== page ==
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Alternative NamesCongenital megacolon
Definition Return to top
Hirschsprung's disease is a blockage of the large intestine due to improper muscle movement in the bowel. It is a congenital condition, which means it is present from birth.
Causes Return to top
Muscle contractions in the gut help digested materials move through the intestine. This is called peristalsis. Nerves in between the muscle layers trigger the contractions.
In Hirschsprung's disease, the nerves are missing from a short or long part of the bowel. Areas without such nerves can not push material through. This causes a blockage. Intestinal contents build up behind the blockage, causing the bowel and abdomen to become swollen. If the condition is severe, the newborn may fail to pass meconium or stool, and the newborn may vomit.
Milder cases may not be diagnosed until a later age. In older children, the disease may be cause chronic constipation, abdominal swelling, and decreased growth.
Hirschsprung's disease causes about 25% of all newborn intestinal obstruction. It occurs five times more frequently in males than in females. Hirschsprung's disease is sometimes associated with other inherited or congenital conditions such as Down syndrome.
Symptoms Return to top
Exams and Tests Return to top
During a physical examination, the doctor may be able to feel loops of bowel in the swollen belly. A rectal examination may reveal a loss of muscle tone in the rectal muscles.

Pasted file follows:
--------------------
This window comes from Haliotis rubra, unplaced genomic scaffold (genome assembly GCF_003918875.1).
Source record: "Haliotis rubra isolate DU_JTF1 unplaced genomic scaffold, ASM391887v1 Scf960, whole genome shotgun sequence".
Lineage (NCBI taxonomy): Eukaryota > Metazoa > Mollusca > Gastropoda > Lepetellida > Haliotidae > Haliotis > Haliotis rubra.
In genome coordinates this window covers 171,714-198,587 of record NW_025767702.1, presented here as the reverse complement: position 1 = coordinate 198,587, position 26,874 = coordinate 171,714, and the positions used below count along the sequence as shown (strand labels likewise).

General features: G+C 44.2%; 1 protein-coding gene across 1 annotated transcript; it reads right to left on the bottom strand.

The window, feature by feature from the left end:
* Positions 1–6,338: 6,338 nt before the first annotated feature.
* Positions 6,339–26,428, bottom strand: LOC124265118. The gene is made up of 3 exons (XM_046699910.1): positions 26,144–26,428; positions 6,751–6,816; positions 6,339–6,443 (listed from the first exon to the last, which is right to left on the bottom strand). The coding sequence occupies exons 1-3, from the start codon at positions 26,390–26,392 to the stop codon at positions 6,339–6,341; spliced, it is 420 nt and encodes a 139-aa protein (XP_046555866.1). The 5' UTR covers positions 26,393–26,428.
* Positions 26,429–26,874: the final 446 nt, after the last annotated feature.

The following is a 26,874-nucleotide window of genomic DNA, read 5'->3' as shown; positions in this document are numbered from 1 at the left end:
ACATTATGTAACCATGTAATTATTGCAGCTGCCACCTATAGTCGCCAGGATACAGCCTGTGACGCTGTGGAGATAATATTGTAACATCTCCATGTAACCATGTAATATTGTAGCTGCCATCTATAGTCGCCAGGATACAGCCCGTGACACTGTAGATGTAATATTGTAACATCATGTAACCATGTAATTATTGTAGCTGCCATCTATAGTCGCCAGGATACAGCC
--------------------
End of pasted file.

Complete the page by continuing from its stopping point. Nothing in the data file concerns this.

Tests used to help diagnose Hirschsprung's disease may include:
Treatment Return to top
The abnormal section of colon must be surgically removed. Sometimes this can be done in one operation. However, it is frequently done in two parts with a colostomy being performed first, and another procedure being performed later in the first year of life.
Outlook (Prognosis) Return to top
Symptoms improve or are eliminated in most children after surgical treatment. A better outcome is associated with early treatment and shorter bowel segment involvement.
Possible Complications Return to top
When to Contact a Medical Professional Return to top
Call your child's health care provider if symptoms of Hirschsprung's disease develop.
Call your child's health care provider if your child has abdominal pain or other new symptoms after being treated for this condition.Update Date: 10/8/2007 Updated by: Deirdre O’Reilly, MD, MPH, Neonatologist, Division of Newborn Medicine, Children’s Hospital Boston and Instructor in Pediatrics, Harvard Medical School, Boston, Massachusetts. Review Provided by VeriMed Healthcare Network.